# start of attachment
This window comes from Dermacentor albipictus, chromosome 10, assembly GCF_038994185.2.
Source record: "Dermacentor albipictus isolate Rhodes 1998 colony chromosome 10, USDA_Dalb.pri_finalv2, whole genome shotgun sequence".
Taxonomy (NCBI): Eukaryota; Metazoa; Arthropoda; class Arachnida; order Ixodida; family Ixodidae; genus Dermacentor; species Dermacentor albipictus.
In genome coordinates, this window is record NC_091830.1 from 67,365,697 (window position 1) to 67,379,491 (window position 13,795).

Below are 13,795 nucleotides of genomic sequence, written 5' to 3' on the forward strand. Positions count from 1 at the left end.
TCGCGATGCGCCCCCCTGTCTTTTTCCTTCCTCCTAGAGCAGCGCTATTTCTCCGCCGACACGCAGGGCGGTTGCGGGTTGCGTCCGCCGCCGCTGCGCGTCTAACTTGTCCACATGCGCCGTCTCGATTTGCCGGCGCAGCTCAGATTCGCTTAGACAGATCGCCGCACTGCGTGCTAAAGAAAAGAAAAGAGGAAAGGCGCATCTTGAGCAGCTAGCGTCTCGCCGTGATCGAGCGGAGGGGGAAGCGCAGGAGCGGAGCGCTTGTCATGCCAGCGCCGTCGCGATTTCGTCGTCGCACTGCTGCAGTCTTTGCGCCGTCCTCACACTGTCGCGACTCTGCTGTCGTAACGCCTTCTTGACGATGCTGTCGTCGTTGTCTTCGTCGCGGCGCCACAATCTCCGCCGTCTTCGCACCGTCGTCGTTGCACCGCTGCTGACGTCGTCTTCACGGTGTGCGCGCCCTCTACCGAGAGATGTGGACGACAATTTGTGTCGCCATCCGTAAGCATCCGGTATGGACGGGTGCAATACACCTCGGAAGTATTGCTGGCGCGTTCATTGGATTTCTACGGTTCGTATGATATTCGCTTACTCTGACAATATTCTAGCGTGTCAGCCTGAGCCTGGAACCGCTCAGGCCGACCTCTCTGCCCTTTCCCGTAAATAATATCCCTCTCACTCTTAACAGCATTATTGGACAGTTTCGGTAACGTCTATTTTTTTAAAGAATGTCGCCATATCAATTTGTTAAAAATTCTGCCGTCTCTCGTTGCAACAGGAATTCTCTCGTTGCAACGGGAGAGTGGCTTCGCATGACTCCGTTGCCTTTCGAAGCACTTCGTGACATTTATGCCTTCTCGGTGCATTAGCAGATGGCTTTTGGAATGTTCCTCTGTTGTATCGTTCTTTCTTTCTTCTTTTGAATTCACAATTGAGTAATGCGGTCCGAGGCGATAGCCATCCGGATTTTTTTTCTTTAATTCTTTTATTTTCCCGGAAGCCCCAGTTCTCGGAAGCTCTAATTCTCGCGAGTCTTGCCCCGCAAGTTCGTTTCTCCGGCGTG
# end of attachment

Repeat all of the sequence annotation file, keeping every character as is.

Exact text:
This window comes from Dermacentor albipictus, chromosome 10, assembly GCF_038994185.2.
Source record: "Dermacentor albipictus isolate Rhodes 1998 colony chromosome 10, USDA_Dalb.pri_finalv2, whole genome shotgun sequence".
Taxonomy (NCBI): Eukaryota; Metazoa; Arthropoda; class Arachnida; order Ixodida; family Ixodidae; genus Dermacentor; species Dermacentor albipictus.
In genome coordinates, this window is record NC_091830.1 from 67,365,697 (window position 1) to 67,379,491 (window position 13,795).

Below are 13,795 nucleotides of genomic sequence, written 5' to 3' on the forward strand. Positions count from 1 at the left end.
TCGCGATGCGCCCCCCTGTCTTTTTCCTTCCTCCTAGAGCAGCGCTATTTCTCCGCCGACACGCAGGGCGGTTGCGGGTTGCGTCCGCCGCCGCTGCGCGTCTAACTTGTCCACATGCGCCGTCTCGATTTGCCGGCGCAGCTCAGATTCGCTTAGACAGATCGCCGCACTGCGTGCTAAAGAAAAGAAAAGAGGAAAGGCGCATCTTGAGCAGCTAGCGTCTCGCCGTGATCGAGCGGAGGGGGAAGCGCAGGAGCGGAGCGCTTGTCATGCCAGCGCCGTCGCGATTTCGTCGTCGCACTGCTGCAGTCTTTGCGCCGTCCTCACACTGTCGCGACTCTGCTGTCGTAACGCCTTCTTGACGATGCTGTCGTCGTTGTCTTCGTCGCGGCGCCACAATCTCCGCCGTCTTCGCACCGTCGTCGTTGCACCGCTGCTGACGTCGTCTTCACGGTGTGCGCGCCCTCTACCGAGAGATGTGGACGACAATTTGTGTCGCCATCCGTAAGCATCCGGTATGGACGGGTGCAATACACCTCGGAAGTATTGCTGGCGCGTTCATTGGATTTCTACGGTTCGTATGATATTCGCTTACTCTGACAATATTCTAGCGTGTCAGCCTGAGCCTGGAACCGCTCAGGCCGACCTCTCTGCCCTTTCCCGTAAATAATATCCCTCTCACTCTTAACAGCATTATTGGACAGTTTCGGTAACGTCTATTTTTTTAAAGAATGTCGCCATATCAATTTGTTAAAAATTCTGCCGTCTCTCGTTGCAACAGGAATTCTCTCGTTGCAACGGGAGAGTGGCTTCGCATGACTCCGTTGCCTTTCGAAGCACTTCGTGACATTTATGCCTTCTCGGTGCATTAGCAGATGGCTTTTGGAATGTTCCTCTGTTGTATCGTTCTTTCTTTCTTCTTTTGAATTCACAATTGAGTAATGCGGTCCGAGGCGATAGCCATCCGGATTTTTTTTCTTTAATTCTTTTATTTTCCCGGAAGCCCCAGTTCTCGGAAGCTCTAATTCTCGCGAGTCTTGCCCCGCAAGTTCGTTTCTCCGGCGTG